We’re super proud to be accepted as one of the August Candidates for All Terrain’s Grant program. Help us win a $1,000 grant by voting for Schooba on our profile page below. They do allow multiple voting, so refresh that page and do it again! And again. And again. And again. And again. And again … times infinity.
Posts Tagged 'grant'
Tags: all terrain, at cares, grant, schooba, SCUBA
Tags: after school, at risk, brooklyn, disadvantaged, dive, dlt, foundation, grant, high needs, inner city, low-income, mentor, non-profit, nonprofit, nyc, ost, schooba, science, SCUBA, tutoring, underprivileged, underserved, urban
The DLT Foundation provides funds to organizations and individuals that transform and affect the quality of the way people live. A super huge thanks to them for supporting our Schooba Mentor program!
Tags: academy, after school, at risk, bk, brooklyn, disadvantaged, diving, education, engagement, fun, grant, hands on, high needs, high school, high school credit, inner city, learning, low-income, lyons community school, manhattan, middle school, new york city, ngo, non-profit, nonprofit, not for profit, nyc, overage, padi, schooba, school, science, science through scuba, SCUBA, tutoring, under credited, underprivileged, urban, water
With just a week to go until the end of our pilot program, Lyons Community School has commissioned Schooba to run another course! The decision came as a result of their recent receiving of a grant, so details are still a bit up in the air. Some things we do know:
- The course will be 54 hours long!
- We will be working exclusively with students that are over-age and under-credited!!
- Students will be able to receive up to 3 High School Science credits!!!
- We’ll be getting paid!!!!
- Classes start Monday, 3/7!!!!
Tags: ashoka, carino restaurant & cantina, david bornstein, funding, grant, high school, lyons community school, middle school, nonprofit, pepsi refresh, schooba, schooba academy, SCUBA, urban workshop
Do I really not know? But, I was so sure that I did! Dan has that fantastic way of asking those annoyingly essential questions that make you actually have to think about what you’re doing.
7/6/10 – 4:15 pm:
I met Dan at Carino Restaurant & Cantina for some delicious fish tacos, world cup soccer, and a whole lot of brain picking. I have worked with Dan for the past two years at Lyons (Community School) where – among the multitude of tasks that entail his professional responsibilities – he works as a math/science coach and – along with the fabulous Jonas and Caroline – has created the Urban Workshop program. Urban Workshop is a nonprofit program housed within Lyons that “provides a unique learning opportunity for high school students: rigorous academic exploration centered around community construction projects.”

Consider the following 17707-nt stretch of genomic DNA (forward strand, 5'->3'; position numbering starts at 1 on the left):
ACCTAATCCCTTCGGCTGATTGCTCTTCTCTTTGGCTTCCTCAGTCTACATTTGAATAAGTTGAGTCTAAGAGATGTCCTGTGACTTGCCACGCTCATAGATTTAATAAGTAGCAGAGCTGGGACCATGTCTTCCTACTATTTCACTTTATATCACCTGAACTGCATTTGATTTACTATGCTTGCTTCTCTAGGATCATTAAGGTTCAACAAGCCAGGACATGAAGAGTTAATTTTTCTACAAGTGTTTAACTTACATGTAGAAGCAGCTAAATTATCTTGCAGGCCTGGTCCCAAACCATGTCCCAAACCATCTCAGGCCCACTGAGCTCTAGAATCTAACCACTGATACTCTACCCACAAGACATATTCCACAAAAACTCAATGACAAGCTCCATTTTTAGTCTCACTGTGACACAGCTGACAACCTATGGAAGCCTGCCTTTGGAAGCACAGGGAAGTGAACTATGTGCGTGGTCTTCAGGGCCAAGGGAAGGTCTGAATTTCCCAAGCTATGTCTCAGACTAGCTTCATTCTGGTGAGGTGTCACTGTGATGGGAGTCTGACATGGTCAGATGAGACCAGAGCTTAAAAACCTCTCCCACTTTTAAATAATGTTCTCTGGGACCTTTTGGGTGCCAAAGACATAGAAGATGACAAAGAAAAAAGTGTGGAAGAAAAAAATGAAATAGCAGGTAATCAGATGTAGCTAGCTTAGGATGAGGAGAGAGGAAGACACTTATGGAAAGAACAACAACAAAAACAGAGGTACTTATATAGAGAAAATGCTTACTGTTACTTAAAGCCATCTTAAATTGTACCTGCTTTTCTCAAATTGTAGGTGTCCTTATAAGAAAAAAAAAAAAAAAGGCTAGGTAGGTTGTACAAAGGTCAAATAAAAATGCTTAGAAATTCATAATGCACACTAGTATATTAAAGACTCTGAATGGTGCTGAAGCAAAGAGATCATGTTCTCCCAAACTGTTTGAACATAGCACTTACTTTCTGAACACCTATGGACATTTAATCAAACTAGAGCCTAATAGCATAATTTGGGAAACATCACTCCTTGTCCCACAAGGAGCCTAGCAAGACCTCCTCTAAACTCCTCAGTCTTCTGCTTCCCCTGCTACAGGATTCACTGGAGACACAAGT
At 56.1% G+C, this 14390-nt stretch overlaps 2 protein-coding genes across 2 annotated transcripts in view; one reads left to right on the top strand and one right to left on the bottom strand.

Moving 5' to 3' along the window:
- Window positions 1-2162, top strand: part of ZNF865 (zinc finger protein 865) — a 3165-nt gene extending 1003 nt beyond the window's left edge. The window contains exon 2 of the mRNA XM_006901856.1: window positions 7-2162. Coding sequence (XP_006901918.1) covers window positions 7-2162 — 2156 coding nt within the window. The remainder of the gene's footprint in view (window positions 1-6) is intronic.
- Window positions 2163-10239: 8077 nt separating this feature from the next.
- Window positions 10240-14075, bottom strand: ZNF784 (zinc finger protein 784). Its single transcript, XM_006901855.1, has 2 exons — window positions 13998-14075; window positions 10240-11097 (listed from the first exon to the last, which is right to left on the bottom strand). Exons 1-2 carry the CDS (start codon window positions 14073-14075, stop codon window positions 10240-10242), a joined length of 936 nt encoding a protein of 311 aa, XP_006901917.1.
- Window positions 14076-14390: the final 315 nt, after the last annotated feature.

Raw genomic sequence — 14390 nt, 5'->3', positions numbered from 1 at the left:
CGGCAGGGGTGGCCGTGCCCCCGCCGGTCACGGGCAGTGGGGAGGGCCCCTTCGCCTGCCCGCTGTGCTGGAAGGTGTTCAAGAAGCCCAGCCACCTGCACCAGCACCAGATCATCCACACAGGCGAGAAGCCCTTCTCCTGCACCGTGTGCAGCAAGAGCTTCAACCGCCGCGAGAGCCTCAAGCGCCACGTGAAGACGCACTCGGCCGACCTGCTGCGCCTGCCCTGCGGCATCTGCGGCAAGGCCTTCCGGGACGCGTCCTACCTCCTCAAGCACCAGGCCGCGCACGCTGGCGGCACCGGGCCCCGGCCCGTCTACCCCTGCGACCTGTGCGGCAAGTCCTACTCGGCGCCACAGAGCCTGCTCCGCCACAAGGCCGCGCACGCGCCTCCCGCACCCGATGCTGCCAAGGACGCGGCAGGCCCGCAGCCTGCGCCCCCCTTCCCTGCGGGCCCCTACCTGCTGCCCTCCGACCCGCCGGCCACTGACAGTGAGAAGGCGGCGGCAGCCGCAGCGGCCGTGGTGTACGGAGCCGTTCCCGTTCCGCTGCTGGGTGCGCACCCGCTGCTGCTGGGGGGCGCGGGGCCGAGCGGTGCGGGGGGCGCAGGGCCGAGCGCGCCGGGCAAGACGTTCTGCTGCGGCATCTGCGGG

I had created an agenda of items that I wanted to discuss:
- the Pepsi application
- the maturity of Urban Workshop
- the developing of profit vs. nonprofit enterprises
- my finances – what the heck would they be and how the heck would I survive?
It seems, though, that I was getting ahead of myself.
Dan queries, “What do you want?”
I respond, “To start a program that teaches science through SCUBA.”
Dan queries, “Why?”
…Hmm. This guy is good.
Let’s get something straight. This is by no means a selfless endeavor. It is actually quite the contrary. Why do I want to start this program? In David Bornstein’s book, How to Change the World (posting here), he asks Fabio Rosa, a Brazilian social entrepreneur and Ashoka Fellow, why he works on the sort of projects that he does. Rosa responds, “I am trying to build a little part of the world in which I would like to live.” …Yeah, I want to do that. I suppose I am trying to create for myself the perfect job. And although this job would entail helping kids learn and grow, it is very much about me.
When I was working at Lyons, I was dealing with a population of students that would be considered “high needs”. When I thought about starting this program, I just assumed I would want to work with “high needs” kids. But Dan asks, “Am I open/do I want to work with other kids?” “Or is it my mission to be dealing exclusively with the “high needs” population?” “If I couldn’t work with “high needs” kids, would I still want to do the program?” “What in this endeavor is most important to me?” … These were questions I couldn’t quite answer, yet questions that really needed to be in order to proceed. It seems my mission – science through SCUBA – is not as clear as I thought. What the heck is my program trying to do? And who the heck is it working with? In our meeting, much more was discussed, but first, on this I must ruminate. What the heck do I want my program to do? What will be my outcomes?